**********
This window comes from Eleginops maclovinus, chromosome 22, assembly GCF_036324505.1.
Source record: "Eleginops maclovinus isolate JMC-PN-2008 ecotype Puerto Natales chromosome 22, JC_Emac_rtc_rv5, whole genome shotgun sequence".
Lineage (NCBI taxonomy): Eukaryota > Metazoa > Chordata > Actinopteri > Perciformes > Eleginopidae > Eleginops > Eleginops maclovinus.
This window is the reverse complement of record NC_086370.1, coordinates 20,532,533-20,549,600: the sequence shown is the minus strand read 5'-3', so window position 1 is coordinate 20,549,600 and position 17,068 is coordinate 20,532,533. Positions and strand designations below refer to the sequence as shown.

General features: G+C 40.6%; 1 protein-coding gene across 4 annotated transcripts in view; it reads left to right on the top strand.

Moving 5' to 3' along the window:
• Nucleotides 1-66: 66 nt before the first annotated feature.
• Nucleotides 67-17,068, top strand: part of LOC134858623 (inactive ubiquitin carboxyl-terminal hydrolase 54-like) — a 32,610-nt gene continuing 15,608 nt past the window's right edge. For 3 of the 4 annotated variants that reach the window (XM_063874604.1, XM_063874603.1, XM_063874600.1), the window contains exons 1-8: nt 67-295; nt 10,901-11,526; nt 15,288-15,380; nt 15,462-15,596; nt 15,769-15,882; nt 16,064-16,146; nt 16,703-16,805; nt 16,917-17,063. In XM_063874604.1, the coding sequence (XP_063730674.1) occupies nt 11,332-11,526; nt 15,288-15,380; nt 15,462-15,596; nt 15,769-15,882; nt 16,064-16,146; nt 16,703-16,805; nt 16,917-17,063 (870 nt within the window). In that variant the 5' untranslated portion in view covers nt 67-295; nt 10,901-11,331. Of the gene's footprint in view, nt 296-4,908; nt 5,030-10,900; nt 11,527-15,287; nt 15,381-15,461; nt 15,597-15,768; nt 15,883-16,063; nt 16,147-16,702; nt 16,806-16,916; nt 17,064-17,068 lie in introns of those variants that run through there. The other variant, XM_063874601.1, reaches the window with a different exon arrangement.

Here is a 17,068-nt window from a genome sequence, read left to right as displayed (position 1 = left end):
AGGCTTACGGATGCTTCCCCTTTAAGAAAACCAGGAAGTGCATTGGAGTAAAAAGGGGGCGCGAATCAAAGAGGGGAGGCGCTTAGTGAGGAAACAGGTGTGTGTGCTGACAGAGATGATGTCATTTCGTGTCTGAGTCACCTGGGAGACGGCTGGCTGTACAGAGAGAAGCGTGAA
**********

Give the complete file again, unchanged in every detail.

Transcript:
This window comes from Eleginops maclovinus, chromosome 22, assembly GCF_036324505.1.
Source record: "Eleginops maclovinus isolate JMC-PN-2008 ecotype Puerto Natales chromosome 22, JC_Emac_rtc_rv5, whole genome shotgun sequence".
Lineage (NCBI taxonomy): Eukaryota > Metazoa > Chordata > Actinopteri > Perciformes > Eleginopidae > Eleginops > Eleginops maclovinus.
This window is the reverse complement of record NC_086370.1, coordinates 20,532,533-20,549,600: the sequence shown is the minus strand read 5'-3', so window position 1 is coordinate 20,549,600 and position 17,068 is coordinate 20,532,533. Positions and strand designations below refer to the sequence as shown.

General features: G+C 40.6%; 1 protein-coding gene across 4 annotated transcripts in view; it reads left to right on the top strand.

Moving 5' to 3' along the window:
• Nucleotides 1-66: 66 nt before the first annotated feature.
• Nucleotides 67-17,068, top strand: part of LOC134858623 (inactive ubiquitin carboxyl-terminal hydrolase 54-like) — a 32,610-nt gene continuing 15,608 nt past the window's right edge. For 3 of the 4 annotated variants that reach the window (XM_063874604.1, XM_063874603.1, XM_063874600.1), the window contains exons 1-8: nt 67-295; nt 10,901-11,526; nt 15,288-15,380; nt 15,462-15,596; nt 15,769-15,882; nt 16,064-16,146; nt 16,703-16,805; nt 16,917-17,063. In XM_063874604.1, the coding sequence (XP_063730674.1) occupies nt 11,332-11,526; nt 15,288-15,380; nt 15,462-15,596; nt 15,769-15,882; nt 16,064-16,146; nt 16,703-16,805; nt 16,917-17,063 (870 nt within the window). In that variant the 5' untranslated portion in view covers nt 67-295; nt 10,901-11,331. Of the gene's footprint in view, nt 296-4,908; nt 5,030-10,900; nt 11,527-15,287; nt 15,381-15,461; nt 15,597-15,768; nt 15,883-16,063; nt 16,147-16,702; nt 16,806-16,916; nt 17,064-17,068 lie in introns of those variants that run through there. The other variant, XM_063874601.1, reaches the window with a different exon arrangement.

Here is a 17,068-nt window from a genome sequence, read left to right as displayed (position 1 = left end):
AGGCTTACGGATGCTTCCCCTTTAAGAAAACCAGGAAGTGCATTGGAGTAAAAAGGGGGCGCGAATCAAAGAGGGGAGGCGCTTAGTGAGGAAACAGGTGTGTGTGCTGACAGAGATGATGTCATTTCGTGTCTGAGTCACCTGGGAGACGGCTGGCTGTACAGAGAGAAGCGTGAA